each, he finding the trimmings, except the buttons. 3d. With James Boyd & Sons, to make 1,000 knapsacks, army pattern, and with Edward A. G. Roulstone, to make 1,000 knapsacks, army pattern, severally at $1.88 each. 4th. With Converse, Harding, & Co., for 1,000 pairs of blankets, army size, at $3.75 a pair. 5th. With the Rubber Clothing Company, Beverly, for 2,000 haversacks, at 75 cents each. 6th. The buttons for the coats have been contracted for with the manufacturer at Attleborough, and will cost about $740. 7th. I was also authorized to contract for 200,000 ball-cartridges to suit the new rifled musket. The lowest market price for these cartridges is $14 a thousand. At the State Arsenal, at Cambridge, there have been for many years upwards of 200,000 musket-balls suitable for the old smooth-bore musket. I have caused these to be recast, and the cartridges made at the Arsenal; so that the entire cost to the Commonwealth for the 200,000 new musket cartridges w
Fort Independence (Massachusetts, United States) (search for this): chapter 1
, the Governor was not idle. A constant correspondence was kept up with our members of Congress and the Governors of other States. Leading merchants, and other gentlemen of experience and wisdom, were daily consulted. The militia was strengthened. A cipher key was arranged, to be used in transmitting messages which required secrecy. The defenceless condition of the forts in Boston harbor was considered. In Fort Warren there was but one gun; in Fort Winthrop none at all; and, in Fort Independence, hardly twenty guns, and most of them were trained on the city itself. The casemates were unfit for human occupation. The grounds inside the forts were covered with workshops and wooden shanties; and, instead of being a defence to the city and harbor, the fortifications of Boston were a standing menace to them, and invited seizure by the enemy. The entire coast of Massachusetts was open to attack from sea; not a fort or an earthwork or a gun was in proper condition. There were neit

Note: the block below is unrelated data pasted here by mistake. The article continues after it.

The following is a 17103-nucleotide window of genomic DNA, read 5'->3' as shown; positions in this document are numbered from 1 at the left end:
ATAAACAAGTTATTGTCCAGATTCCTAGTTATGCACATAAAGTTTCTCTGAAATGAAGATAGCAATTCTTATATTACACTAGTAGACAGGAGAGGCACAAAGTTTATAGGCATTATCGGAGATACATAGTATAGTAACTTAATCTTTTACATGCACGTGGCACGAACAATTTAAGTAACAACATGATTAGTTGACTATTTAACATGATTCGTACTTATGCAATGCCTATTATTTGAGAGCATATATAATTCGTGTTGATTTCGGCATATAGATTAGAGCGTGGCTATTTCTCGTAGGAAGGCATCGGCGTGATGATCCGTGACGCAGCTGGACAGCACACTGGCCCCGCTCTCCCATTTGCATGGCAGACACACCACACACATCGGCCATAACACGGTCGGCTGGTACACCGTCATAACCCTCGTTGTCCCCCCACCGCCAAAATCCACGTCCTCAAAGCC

Newburyport (Massachusetts, United States) (search for this): chapter 1
he leader of his party in the House. The leader of the opposition was Hon. Caleb Cushing, of Newburyport, formerly member of Congress, and the Attorney-General of the United States under President Pime, for the same purposes, in Charlestown, Lexington, Concord, Waltham, Roxbury, Marblehead, Newburyport, Salem, Groton, Lynn, Worcester, Greenfield, Northampton, Fall River, and Lowell. By commae for a force of 2,000 men, when in active service. In the House, same day, Mr. Coffin, of Newburyport, reported the Militia Bill in a new draft. Same day, the Governor sent a communication to hen, and by what officer, and under what authority. March 23. In the House.—Mr. Coffin, of Newburyport from the Committee on the Militia, reported that the resolve for the equipment of troops for others, and voting as their judgments dictated. Same day. In the House.—Colonel Coffin, of Newburyport, introduced a bill to limit the number of privates in infantry and rifle companies to fifty,